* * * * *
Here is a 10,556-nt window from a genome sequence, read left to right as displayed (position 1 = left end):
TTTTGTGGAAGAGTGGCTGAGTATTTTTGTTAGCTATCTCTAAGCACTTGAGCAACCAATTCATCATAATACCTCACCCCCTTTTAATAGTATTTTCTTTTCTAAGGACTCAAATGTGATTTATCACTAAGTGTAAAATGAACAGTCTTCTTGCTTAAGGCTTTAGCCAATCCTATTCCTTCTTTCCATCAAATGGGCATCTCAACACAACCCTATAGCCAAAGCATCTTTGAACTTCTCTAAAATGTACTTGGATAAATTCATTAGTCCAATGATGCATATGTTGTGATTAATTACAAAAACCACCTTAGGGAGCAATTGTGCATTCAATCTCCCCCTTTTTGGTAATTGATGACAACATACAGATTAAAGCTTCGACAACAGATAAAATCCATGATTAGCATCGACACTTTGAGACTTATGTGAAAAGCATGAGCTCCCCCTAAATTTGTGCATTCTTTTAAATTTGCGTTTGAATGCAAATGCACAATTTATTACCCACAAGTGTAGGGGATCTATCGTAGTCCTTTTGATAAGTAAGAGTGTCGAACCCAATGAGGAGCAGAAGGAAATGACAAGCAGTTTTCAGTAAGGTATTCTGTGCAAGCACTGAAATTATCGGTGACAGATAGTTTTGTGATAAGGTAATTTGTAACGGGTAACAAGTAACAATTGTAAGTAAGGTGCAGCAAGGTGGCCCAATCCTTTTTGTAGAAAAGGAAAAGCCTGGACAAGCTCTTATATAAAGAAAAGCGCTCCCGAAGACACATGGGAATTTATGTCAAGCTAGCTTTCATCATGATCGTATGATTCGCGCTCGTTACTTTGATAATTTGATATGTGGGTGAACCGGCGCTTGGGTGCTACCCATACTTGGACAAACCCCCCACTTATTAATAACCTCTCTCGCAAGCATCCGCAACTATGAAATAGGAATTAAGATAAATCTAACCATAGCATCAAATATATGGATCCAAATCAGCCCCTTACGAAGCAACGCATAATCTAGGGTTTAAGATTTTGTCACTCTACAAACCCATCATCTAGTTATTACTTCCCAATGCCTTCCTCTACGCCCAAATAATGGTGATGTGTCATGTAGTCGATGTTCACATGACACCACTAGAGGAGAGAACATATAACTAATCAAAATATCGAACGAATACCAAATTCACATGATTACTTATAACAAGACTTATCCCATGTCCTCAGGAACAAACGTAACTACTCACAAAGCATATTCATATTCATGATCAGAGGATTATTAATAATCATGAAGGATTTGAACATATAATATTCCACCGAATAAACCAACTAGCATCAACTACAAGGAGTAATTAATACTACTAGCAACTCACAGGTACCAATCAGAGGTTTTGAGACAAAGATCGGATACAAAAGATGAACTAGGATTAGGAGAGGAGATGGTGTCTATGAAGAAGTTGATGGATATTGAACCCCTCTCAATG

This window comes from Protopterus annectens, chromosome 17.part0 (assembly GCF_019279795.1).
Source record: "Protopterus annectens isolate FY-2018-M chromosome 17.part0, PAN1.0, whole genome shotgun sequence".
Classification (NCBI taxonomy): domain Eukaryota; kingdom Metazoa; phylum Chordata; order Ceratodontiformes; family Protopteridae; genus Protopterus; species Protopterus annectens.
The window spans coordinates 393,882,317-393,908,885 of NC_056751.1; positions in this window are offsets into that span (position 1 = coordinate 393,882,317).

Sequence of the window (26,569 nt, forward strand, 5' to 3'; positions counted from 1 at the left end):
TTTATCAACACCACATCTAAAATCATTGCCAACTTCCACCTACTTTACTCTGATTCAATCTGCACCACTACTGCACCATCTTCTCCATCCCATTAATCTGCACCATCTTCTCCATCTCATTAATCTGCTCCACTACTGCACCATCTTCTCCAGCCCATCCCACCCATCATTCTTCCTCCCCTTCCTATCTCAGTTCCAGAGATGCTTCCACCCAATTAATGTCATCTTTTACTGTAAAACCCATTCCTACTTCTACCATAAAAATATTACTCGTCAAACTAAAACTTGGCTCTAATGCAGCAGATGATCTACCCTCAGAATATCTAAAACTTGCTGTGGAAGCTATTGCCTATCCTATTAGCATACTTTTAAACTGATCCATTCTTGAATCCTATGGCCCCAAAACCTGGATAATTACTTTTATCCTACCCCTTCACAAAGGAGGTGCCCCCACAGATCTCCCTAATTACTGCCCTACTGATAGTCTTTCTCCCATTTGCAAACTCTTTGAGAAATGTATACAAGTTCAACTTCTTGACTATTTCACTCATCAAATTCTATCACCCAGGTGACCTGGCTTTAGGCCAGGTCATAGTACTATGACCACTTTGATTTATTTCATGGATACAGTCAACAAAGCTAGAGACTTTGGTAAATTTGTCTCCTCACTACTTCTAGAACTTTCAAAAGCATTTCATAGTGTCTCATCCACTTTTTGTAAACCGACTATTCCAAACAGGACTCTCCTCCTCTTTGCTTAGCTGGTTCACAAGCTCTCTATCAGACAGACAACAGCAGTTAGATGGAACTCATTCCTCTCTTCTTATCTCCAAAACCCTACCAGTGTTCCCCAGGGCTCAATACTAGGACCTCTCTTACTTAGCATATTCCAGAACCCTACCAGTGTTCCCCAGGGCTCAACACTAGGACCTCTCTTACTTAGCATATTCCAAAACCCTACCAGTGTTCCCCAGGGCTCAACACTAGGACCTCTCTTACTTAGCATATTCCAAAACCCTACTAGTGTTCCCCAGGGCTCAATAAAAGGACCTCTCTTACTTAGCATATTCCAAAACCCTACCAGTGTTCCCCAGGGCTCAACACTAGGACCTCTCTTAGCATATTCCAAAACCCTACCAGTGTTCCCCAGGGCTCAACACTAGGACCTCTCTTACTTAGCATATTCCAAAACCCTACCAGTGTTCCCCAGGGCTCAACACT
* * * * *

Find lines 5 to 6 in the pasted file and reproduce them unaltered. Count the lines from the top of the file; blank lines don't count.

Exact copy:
Classification (NCBI taxonomy): domain Eukaryota; kingdom Metazoa; phylum Chordata; order Ceratodontiformes; family Protopteridae; genus Protopterus; species Protopterus annectens.
The window spans coordinates 393,882,317-393,908,885 of NC_056751.1; positions in this window are offsets into that span (position 1 = coordinate 393,882,317).